IBM sets out to crack FHE, the ‘holy grail’ of cloud encryption

Homomorphic encryption allows users’ data to be protected anytime it’s sent to the cloud — it could be the breakthrough technology for cloud security.
17 December 2020
  • Fully homomorphic encryption allows means data is usable, even when it’s encrypted 
  • It’s been called a ‘holy grail’ for cloud security
  • IBM is launching a FHE test environment, where customers can test the service   

Computing giant IBM is launching a fully homomorphic encryption (FHE) test service for businesses.

Homomorphic encryption allows users’ data to be protected anytime it’s sent to the cloud, while still keeping some of the useful properties of cloud services, like searching for strings within files.

That’s because it allows operations and functions to be pre-formed over encrypted data, meaning data is never unencrypted data so, for example, a disgruntled and rogue AWS employee can’t go and access private customer data. 

Companies can therefore achieve zero-trust, by unlocking their data on untrusted domains without needing to decrypt it.

And this is why FHE has been regarded as the ‘holy grail’ of cloud security — one of the main concerns for enterprise adoption. 

IBM said the new FHE solution, called IBM Security Homomorphic Encryption Services, will allow clients to start experimenting with how the tech could be implemented to enhance the privacy of their existing IT architecture, products, and data. 

“Fully homomorphic encryption holds tremendous potential for the future of privacy and cloud computing, but businesses must begin learning about and experimenting with FHE before they can take full advantage of what it has to offer,” said Sridhar Muppidi, chief technology officer at IBM Security.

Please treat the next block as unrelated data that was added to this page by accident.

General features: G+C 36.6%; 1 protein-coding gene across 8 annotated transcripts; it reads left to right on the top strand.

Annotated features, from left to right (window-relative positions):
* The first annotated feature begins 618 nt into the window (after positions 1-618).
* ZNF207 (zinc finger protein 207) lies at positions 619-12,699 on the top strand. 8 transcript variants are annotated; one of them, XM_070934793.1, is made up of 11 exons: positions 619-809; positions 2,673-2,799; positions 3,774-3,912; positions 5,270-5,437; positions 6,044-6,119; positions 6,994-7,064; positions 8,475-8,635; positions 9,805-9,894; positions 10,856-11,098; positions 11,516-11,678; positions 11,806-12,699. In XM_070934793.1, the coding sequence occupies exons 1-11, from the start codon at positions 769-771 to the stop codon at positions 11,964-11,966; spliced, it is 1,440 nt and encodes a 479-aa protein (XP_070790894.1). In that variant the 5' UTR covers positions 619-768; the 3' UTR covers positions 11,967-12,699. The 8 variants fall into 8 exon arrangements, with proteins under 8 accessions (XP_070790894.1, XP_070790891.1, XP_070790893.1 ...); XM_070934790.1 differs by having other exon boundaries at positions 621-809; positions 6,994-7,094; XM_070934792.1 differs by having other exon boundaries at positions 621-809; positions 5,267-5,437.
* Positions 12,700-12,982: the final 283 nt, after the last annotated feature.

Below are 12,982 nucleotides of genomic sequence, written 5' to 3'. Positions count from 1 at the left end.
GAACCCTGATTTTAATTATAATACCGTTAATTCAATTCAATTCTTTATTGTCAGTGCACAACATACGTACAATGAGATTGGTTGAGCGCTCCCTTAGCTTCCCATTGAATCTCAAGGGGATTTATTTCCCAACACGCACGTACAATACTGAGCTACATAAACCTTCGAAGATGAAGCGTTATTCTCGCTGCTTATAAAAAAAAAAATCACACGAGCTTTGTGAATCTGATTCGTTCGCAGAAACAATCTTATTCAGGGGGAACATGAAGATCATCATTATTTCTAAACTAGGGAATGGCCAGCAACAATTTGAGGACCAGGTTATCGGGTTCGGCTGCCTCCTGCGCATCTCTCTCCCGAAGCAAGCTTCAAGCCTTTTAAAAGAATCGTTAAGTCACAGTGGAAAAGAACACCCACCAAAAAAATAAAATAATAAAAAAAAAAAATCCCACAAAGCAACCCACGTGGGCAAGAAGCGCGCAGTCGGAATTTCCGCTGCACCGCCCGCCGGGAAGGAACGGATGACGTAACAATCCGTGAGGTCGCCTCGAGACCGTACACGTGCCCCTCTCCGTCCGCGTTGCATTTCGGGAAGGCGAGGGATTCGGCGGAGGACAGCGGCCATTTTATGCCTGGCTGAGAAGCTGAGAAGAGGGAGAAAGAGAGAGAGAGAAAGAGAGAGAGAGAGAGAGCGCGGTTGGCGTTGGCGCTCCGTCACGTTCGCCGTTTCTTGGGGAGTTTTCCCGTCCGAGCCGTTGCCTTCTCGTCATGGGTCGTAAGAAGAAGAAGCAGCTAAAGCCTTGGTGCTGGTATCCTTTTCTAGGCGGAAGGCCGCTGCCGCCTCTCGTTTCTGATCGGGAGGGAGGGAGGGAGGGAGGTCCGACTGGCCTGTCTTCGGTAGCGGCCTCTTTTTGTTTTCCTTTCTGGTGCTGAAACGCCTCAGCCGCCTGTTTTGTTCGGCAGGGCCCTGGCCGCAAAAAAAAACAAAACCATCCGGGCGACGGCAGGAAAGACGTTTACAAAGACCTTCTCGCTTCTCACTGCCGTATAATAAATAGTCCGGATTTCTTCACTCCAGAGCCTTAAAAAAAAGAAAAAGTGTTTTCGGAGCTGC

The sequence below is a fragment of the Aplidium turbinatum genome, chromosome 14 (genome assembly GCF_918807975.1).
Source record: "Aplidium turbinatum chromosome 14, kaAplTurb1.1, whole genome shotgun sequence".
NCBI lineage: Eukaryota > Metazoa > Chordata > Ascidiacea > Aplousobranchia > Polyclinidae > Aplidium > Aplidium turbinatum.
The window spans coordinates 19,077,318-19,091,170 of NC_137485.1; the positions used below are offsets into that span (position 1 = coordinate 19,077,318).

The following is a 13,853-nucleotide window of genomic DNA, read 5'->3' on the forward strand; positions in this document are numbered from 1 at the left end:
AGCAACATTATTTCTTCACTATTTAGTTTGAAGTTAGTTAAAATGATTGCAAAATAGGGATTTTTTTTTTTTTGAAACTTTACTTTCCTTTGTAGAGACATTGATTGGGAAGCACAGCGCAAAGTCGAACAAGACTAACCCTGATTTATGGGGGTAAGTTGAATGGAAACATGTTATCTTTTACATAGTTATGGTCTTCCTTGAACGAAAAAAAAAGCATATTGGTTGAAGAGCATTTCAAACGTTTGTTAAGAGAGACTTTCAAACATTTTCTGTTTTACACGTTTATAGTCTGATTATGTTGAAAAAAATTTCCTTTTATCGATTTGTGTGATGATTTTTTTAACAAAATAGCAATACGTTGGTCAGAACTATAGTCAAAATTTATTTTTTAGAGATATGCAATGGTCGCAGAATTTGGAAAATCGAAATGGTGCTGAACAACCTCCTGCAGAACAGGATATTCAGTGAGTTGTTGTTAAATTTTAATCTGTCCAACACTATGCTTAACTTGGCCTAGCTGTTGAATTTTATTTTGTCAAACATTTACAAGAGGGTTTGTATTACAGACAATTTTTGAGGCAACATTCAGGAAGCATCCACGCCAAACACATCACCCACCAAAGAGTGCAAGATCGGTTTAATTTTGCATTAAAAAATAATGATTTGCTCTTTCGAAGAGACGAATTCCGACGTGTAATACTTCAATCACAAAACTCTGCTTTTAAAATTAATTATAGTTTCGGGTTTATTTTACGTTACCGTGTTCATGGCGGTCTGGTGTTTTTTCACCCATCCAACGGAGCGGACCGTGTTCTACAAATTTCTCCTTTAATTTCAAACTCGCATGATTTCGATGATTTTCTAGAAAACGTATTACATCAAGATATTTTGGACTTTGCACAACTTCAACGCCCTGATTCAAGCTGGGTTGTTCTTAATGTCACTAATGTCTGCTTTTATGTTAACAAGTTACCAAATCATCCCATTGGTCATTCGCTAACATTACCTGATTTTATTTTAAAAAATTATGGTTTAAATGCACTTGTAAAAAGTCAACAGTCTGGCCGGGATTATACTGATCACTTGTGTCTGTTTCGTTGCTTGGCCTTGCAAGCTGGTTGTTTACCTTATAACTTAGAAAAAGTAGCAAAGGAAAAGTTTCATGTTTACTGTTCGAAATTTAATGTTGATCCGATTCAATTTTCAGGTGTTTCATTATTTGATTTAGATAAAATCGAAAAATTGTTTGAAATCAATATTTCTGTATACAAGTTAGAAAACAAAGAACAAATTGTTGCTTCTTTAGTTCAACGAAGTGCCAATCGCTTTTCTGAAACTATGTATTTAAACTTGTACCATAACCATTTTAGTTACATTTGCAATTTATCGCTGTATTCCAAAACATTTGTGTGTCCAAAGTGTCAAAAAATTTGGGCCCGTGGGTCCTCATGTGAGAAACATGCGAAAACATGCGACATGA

“By bringing IBM’s cryptography expertise and resources to our clients that are driving innovation in their unique industries, we can work together to create a new generation of applications that leverage the power of sensitive data, without compromising on privacy.”

IBM has been developing the algorithms behinds its FHE service for more than a decade. The original computations, however, were too slow, taking days or weeks for calculations that would otherwise take seconds. 

As computing power has continued to exponentially grow, algorithms behind FHE have advanced and it’s now able to perform the task in seconds, making it viable for real-world use cases. 

The company has now completed a number of trials, with clients working on pilot programs to implement the service. IBM customers can access a testing environment where they can create prototype applications using FHE, with support from IBM trainers. 

While the technology is still in the early stages, launching a test environment will help IBM and its customers understand real-world challenges — the company is aiming the service at developers and engineers specializing in cryptographics first.